The New Normal, a three year-long educational programme at Moscow's Strelka Institute of Architecture, Media and Design, is focused on "the opportunities posed by emerging technologies for interdisciplinary design practices." In this short essay, taken from a new book of the same name, course director Benjamin Bratton lays out the thesis behind the project.
Something has shifted, it seems. We are making new worlds faster than we can keep track of them, and the pace is unlikely to slow. If our technologies have advanced beyond our ability to conceptualize their implications, such gaps can be perilous. In response, one impulse is to pull the emergency brake and to try put all the genies back in all the bottles. This is ill-advised (and hopeless).
Better instead to invest in emergence, in contingency: to map the new normal for what it is, and to shape it toward what it should be.
At Strelka, the previous program’s research theme was called “Hybrid Urbanism,” based on the idea that physical/virtual mixtures are still a novel hybrid. But this interlacing is not a hybrid; it is a normal thing, and if we don’t have the right words to name it, then let’s make them.
Our theme for this three-year research project is The New Normal. The term can have several connotations and I like that slipperiness. The first is that design must map these bizarre circumstances anew if it has a hope of ever designating their futures. From there a second connotation, working to enforce new normative claims, is clear. Design’s reaction to the new normal can’t be phrased only in terms of acceptance or resistance, but of re-determining what norms will be. Despite appearances, this is still possible (what seems insurmountable may be a hollow).
The language of hybrids is part of the problem. When something new appears, we may understand it as a combination of familiar things. A car is a “horseless carriage.” A handheld computer + camera + wireless data is a “mobile phone.” A metropolis woven with sensor networks and information technology is called a “smart city.” A blockchain is, more or less, “digital money.” And so on. Our formal and vernacular languages are strewn with horseless carriage metaphors. In the short term, hybrids may make sense by way of analogy and continuity, but soon they create confusion, and even fear, as the new evolves and resembles the familiar less and less. Hybrid terms delay recognition and defer understanding of what requires our most audacious attention.
So instead of piling on more hybrids, exceptions and anomalies, we need a glossary for a new normal, and for its design and redesign. But why is that so hard, and what is the new normal anyway, or better, what should it be? I ask this because much of the new normal doesn’t seem “new” at all. To the contrary it seems like a nightmarish regurgitation of history-themed vulgarities: stupidity locked in to a long winter ’s ground war against reason. As 2016 is pulled remorselessly on into 2017, we are dumbstruck. Sometimes things are not as they seem (and sometimes they are even more what they are than they appear to be.) To see things new again, strange and marvelous, requires our most adventurous faculties of imagination.
The new normal condition twists distant sites, one into another.
Discontiguous megastructures cohere from molecular to urban to atmospheric scales into de facto jurisdictions. Ecological flows become sites of intensive sensing, quantification and governance. Cloud platforms take on the traditional role of states, as states evolve into cloud platforms. Cities link into vast discontiguous urban networks as they also multiply borders into enclaves inside of enclaves, nested in gated communities inside of gated communities.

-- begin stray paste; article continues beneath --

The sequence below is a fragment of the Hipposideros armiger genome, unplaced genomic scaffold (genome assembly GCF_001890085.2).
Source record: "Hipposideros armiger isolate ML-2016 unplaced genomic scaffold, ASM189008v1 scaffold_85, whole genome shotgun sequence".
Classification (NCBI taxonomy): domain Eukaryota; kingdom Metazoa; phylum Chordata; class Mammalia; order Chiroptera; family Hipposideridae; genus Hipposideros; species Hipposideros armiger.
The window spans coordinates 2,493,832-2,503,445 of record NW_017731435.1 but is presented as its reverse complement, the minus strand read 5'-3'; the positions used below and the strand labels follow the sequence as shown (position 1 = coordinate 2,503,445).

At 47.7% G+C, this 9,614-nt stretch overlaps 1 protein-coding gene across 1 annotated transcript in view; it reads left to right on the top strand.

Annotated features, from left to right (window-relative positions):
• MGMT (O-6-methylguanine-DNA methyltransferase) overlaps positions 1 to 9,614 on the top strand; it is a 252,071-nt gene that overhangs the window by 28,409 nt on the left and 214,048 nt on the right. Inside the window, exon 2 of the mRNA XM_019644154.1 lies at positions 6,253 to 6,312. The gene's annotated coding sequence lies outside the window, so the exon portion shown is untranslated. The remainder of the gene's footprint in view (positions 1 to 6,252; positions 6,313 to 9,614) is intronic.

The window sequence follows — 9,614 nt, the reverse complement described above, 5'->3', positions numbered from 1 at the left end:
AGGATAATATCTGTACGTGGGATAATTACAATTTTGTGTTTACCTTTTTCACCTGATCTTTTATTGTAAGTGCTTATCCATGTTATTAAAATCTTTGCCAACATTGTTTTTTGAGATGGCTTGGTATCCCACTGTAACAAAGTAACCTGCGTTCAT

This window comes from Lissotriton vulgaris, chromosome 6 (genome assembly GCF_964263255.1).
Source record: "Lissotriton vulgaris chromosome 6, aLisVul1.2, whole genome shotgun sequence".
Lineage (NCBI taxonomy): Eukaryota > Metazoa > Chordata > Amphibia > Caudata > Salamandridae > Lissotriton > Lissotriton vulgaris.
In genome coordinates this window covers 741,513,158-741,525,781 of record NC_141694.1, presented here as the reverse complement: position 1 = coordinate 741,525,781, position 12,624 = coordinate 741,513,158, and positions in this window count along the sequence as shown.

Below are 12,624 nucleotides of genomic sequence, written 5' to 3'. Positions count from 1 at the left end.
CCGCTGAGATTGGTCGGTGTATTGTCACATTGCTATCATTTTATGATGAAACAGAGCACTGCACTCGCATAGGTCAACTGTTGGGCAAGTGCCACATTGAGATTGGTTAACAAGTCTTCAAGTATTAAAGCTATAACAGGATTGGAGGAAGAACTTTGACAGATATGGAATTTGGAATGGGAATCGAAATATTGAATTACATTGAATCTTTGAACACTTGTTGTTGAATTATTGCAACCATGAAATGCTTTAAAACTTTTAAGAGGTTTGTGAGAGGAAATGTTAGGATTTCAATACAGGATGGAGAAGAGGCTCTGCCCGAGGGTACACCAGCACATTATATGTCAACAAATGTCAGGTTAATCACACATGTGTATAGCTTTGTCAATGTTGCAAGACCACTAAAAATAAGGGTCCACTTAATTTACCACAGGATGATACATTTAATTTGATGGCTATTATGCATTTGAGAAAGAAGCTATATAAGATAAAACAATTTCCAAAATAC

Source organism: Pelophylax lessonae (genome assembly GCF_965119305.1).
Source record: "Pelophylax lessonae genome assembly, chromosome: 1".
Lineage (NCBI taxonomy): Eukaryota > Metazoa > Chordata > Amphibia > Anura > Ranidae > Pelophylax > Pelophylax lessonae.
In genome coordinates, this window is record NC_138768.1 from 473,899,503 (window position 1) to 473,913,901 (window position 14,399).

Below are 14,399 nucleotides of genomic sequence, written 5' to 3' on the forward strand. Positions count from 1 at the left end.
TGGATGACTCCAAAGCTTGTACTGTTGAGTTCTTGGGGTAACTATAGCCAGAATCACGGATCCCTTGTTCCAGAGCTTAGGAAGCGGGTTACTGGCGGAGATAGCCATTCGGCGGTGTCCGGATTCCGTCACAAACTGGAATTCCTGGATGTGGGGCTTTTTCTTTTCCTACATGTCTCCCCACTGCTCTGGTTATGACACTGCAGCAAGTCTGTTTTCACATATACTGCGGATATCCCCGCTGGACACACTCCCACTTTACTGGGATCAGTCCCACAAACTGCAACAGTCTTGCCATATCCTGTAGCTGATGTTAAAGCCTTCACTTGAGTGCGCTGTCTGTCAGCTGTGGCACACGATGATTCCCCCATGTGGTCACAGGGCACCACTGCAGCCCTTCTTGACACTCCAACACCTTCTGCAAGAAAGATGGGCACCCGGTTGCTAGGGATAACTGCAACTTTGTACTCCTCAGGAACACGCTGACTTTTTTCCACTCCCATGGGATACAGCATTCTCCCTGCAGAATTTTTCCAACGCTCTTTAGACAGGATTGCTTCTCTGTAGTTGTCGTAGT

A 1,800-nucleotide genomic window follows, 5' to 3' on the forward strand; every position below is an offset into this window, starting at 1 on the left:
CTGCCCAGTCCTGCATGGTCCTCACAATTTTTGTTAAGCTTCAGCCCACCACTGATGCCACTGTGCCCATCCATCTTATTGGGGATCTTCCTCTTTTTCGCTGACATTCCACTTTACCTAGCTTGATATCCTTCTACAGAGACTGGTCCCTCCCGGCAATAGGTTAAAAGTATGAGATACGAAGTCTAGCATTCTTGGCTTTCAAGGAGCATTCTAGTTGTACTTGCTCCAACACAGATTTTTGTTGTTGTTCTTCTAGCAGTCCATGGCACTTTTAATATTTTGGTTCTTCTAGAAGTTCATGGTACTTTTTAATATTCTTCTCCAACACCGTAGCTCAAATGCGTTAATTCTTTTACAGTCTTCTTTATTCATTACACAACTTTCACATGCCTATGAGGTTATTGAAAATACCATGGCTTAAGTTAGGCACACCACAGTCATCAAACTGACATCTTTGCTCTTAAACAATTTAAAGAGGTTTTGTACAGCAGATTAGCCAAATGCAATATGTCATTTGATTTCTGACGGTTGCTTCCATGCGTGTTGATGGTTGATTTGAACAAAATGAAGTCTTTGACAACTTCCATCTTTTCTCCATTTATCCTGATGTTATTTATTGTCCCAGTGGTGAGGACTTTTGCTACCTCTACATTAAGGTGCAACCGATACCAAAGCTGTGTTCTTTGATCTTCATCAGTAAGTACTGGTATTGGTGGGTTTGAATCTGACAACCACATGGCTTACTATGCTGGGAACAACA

Interfaces present vibrant augmentations of reality: now address, interface, user. In my book The Stack: On Software and Sovereignty (one diagram with a 500-page caption) this is described as an accidental megastructure of planetary-scale computation.
Strelka is a school of design and also a school of thought, and so a language of and for the urban, a new language for the new urban reality is essential. The New Normal program frames not just cities and their relationship to information technologies but (even more) of emergent economics, politics, and cultural norms: a multipolar Anthropocenic precipice, unfolding crises of authority (too much, too little), genomic flows and flux and fundamentalisms, financial melodramas, and a videogame-like geopolitics full of hidden trapdoors and Easter eggs. How to name these directly? It is not just hybrid terms that are suspect, but good words too, like “sovereignty,” “politics,” “identity,” “human,” “organic,” “citizen,” “home,” “modern,” “authentic,” “progressive,” “natural,” etc. What do these words mean anymore? Or rather, does what they mean describe what is actually happening? When does the gap between what they mean and what is happening become so wide that we need to move on to new words? Can we invent a conceptual language fast enough to describe what we need to? How to design a more effective glossary? Can we do it fast enough? In order to articulate new normative claims, perhaps the most valuable thing we could hope to design is a viable glossary with which to name our situations directly.
To assume that the future will be like the present—only more so—is a risky bet. The historical evidence is against it. The value of emerging technologies may be less that they bring new solutions, but that they pose essential problems and questions: automation of what? Machine vision of what? Recognition of what pattern? Whose artificial intelligence about what? The future city when? Who is included and excluded from the new norm; on what terms will we be included in each other’s worlds, or not? We do not know what these technologies are for good for yet; they remain open to definition.
That is the good news.